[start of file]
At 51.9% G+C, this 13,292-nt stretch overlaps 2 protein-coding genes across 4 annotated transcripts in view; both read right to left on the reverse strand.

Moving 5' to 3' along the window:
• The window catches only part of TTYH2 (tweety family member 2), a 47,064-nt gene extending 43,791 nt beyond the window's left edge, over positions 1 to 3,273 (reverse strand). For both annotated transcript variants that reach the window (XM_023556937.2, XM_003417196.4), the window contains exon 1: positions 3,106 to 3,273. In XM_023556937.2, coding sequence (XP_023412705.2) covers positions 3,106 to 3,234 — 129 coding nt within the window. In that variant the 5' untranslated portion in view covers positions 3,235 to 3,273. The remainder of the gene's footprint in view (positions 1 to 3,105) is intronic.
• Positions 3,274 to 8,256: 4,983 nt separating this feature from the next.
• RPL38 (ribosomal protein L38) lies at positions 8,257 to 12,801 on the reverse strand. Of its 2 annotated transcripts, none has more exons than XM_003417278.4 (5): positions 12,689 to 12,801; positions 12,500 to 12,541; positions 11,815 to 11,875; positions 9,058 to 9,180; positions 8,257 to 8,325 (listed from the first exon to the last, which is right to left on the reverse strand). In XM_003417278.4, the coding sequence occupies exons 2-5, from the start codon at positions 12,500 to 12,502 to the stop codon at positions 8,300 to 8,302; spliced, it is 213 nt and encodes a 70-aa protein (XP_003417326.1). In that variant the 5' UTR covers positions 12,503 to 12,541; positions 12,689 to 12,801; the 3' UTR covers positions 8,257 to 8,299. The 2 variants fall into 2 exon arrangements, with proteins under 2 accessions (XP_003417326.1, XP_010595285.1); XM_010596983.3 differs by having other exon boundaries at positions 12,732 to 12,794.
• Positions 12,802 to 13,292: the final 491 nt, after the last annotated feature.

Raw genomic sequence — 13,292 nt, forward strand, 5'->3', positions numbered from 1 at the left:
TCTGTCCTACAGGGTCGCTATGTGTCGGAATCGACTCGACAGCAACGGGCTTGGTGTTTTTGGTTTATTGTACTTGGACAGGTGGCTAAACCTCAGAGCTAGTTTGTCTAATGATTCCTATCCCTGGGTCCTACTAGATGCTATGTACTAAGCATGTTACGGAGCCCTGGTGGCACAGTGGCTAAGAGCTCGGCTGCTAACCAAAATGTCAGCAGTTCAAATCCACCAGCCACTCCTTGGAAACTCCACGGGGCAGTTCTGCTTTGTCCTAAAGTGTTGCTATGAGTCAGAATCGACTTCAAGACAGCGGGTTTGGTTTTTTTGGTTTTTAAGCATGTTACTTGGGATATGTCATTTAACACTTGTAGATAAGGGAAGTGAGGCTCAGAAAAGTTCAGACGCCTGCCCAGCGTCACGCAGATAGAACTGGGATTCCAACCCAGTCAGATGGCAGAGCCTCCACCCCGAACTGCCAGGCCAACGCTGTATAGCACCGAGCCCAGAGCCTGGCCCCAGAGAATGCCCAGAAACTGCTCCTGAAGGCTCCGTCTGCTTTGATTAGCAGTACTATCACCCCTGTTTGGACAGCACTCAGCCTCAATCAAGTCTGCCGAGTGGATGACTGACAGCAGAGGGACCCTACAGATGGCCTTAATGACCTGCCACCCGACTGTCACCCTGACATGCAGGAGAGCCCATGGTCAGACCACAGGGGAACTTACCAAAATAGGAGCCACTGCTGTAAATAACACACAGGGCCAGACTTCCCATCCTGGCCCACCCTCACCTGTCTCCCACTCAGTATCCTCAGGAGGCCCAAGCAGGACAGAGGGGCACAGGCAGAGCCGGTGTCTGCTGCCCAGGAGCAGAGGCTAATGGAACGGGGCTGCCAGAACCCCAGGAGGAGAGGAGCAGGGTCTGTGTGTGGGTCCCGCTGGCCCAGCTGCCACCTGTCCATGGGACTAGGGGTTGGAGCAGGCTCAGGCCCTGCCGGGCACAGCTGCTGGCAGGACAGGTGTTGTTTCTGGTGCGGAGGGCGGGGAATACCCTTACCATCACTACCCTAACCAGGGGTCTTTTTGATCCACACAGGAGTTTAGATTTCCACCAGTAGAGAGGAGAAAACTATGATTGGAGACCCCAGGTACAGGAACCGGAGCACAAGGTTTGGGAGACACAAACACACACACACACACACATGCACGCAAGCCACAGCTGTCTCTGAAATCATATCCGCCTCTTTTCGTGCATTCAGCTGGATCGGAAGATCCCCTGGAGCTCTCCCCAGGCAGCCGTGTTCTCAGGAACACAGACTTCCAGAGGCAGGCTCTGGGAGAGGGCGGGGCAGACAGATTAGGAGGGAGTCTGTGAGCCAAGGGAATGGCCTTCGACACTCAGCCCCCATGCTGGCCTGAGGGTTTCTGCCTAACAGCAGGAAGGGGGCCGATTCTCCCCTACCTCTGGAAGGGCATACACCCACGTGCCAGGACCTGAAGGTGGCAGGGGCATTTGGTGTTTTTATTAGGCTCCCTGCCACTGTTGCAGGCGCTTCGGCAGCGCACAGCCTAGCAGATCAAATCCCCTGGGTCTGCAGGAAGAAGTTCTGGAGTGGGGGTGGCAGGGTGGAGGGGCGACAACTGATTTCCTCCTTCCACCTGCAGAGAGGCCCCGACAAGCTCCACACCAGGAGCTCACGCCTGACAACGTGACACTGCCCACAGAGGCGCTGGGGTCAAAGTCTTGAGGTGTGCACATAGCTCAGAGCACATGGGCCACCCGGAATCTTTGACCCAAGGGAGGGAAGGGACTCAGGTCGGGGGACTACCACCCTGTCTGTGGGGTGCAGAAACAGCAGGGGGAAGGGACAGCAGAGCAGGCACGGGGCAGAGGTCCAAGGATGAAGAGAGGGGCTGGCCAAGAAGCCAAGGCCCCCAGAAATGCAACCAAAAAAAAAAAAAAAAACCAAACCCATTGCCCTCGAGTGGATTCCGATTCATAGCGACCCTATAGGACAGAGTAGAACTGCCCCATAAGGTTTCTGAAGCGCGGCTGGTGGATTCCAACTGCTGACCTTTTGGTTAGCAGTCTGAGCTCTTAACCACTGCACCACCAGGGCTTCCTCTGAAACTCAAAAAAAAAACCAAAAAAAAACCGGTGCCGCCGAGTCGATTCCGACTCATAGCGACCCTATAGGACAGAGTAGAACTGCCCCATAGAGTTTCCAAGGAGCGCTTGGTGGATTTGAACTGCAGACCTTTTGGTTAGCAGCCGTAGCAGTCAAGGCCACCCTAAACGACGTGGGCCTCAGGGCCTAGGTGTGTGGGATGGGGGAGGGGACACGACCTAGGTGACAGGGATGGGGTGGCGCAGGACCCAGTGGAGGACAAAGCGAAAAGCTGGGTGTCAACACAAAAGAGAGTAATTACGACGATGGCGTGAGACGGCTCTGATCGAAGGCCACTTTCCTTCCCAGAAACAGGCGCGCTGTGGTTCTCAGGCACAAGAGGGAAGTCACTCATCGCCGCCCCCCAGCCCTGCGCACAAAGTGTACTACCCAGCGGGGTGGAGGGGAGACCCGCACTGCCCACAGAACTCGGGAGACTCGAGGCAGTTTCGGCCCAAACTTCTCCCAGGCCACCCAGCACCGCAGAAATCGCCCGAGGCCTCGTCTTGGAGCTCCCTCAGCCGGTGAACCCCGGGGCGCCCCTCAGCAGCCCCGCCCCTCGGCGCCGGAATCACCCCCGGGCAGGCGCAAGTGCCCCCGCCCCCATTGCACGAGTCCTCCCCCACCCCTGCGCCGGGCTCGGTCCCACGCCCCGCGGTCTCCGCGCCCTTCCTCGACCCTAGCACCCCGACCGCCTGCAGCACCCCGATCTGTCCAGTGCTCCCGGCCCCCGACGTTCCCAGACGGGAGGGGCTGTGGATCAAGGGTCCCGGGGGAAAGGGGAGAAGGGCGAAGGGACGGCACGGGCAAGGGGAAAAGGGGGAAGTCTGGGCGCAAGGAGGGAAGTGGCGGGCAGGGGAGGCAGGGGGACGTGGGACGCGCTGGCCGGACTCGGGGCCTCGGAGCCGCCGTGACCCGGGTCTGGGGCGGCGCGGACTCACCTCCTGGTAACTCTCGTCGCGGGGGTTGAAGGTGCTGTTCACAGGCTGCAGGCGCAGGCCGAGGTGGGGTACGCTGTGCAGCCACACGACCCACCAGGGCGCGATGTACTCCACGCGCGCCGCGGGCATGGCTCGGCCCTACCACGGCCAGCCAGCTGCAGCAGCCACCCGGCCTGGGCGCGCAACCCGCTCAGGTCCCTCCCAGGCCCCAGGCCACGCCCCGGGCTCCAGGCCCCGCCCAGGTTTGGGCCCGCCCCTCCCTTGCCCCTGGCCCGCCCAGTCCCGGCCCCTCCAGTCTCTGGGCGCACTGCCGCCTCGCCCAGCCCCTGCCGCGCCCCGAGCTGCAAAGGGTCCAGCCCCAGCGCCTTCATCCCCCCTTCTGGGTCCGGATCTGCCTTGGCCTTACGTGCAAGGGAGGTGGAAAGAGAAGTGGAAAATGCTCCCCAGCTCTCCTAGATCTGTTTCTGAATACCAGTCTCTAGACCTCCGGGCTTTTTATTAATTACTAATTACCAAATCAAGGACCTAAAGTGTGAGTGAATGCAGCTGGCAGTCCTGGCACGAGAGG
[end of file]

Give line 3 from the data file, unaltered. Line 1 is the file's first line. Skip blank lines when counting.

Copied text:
• The window catches only part of TTYH2 (tweety family member 2), a 47,064-nt gene extending 43,791 nt beyond the window's left edge, over positions 1 to 3,273 (reverse strand). For both annotated transcript variants that reach the window (XM_023556937.2, XM_003417196.4), the window contains exon 1: positions 3,106 to 3,273. In XM_023556937.2, coding sequence (XP_023412705.2) covers positions 3,106 to 3,234 — 129 coding nt within the window. In that variant the 5' untranslated portion in view covers positions 3,235 to 3,273. The remainder of the gene's footprint in view (positions 1 to 3,105) is intronic.